The impact of China’s stock market crash is sending shockwaves around the world, leaving the global economy on the verge of economic collapse in 2016.
On Tuesday, StatsCanada revealed the Canadian economy officially entered a recession. The country’s economy contracted by 0.5% during the previous three months, marking the second straight quarter of falling economic activity. (Source: Gross domestic product by industry, September 1, 2015.)
The numbers only get uglier as you dig into the report. Plunging commodity prices took a toll as did business investment, with a 4.5% drop in the mining and energy sector. Business investment sank by an annualized 7.9% as spending on machinery, equipment, and non-residential structures collapsed.
More alarming, new data revealed Canada’s contraction is even worse than previously thought. In addition to its latest numbers, StatsCan also revised its first quarter gross domestic product (GDP) reading down to 0.8%, from 0.6% in an earlier report. With two back-to-back quarters of contraction, Canada’s economy now meets the technical definition of a recession for the first half of the year.
But it gets worse. On Tuesday, global Purchasing Manager’s Index (PMI) manufacturing surveys were released around the world, giving us an early read on the state of manufacturing. Of the 28 regions that have reported so far, 19 recorded a contraction in their manufacturing sectors last month. Emerging countries like China, South Africa, and Turkey saw noticeable drops. (Source: Bank of America, September 1, 2015.)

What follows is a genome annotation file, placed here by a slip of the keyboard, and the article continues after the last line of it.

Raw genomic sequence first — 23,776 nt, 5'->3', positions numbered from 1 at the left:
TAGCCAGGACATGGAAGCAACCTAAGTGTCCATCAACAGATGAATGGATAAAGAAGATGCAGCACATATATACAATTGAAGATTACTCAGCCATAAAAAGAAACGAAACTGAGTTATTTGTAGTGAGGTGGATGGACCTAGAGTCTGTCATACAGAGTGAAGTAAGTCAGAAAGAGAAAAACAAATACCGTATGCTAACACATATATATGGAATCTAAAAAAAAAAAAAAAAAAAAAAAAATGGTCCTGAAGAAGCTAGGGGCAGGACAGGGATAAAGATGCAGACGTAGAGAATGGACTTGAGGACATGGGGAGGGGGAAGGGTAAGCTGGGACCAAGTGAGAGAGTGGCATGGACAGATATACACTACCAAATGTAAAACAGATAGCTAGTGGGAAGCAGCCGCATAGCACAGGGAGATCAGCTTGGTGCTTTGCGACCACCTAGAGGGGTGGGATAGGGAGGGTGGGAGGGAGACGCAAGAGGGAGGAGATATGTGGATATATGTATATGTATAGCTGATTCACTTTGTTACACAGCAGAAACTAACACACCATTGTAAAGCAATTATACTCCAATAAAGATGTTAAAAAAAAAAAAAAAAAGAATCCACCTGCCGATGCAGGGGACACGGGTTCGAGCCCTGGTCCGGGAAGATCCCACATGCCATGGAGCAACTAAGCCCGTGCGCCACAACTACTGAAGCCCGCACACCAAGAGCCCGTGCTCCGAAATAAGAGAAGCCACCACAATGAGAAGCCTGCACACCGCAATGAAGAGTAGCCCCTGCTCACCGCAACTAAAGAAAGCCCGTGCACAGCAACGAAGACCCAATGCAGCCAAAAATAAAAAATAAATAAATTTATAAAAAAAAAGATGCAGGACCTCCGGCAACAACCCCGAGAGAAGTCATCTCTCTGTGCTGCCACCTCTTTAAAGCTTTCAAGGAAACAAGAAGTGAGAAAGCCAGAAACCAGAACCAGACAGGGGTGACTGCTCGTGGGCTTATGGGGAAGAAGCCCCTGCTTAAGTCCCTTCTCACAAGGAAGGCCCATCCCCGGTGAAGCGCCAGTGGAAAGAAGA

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These numbers should come as no surprise to anyone that has been paying attention to the market over the last few months. China’s stock market crash signals the country’s days of double-digit growth are over—and the resource that came along with it. Commodity exporters like Canada are first in line to feel the pain.
Needless to say, this is hardly the type of data Federal Reserve Chair Janet Yellen wants to see before raising interest rates. Central banks around the world are far more likely to start cranking up the printing presses, kicking the day of reckoning down the road a few more months.
But absent some sort of emergency government stimulus, one thing is for sure: we’re just starting to feel the consequences of China’s stock market crash. Batten down the hatches!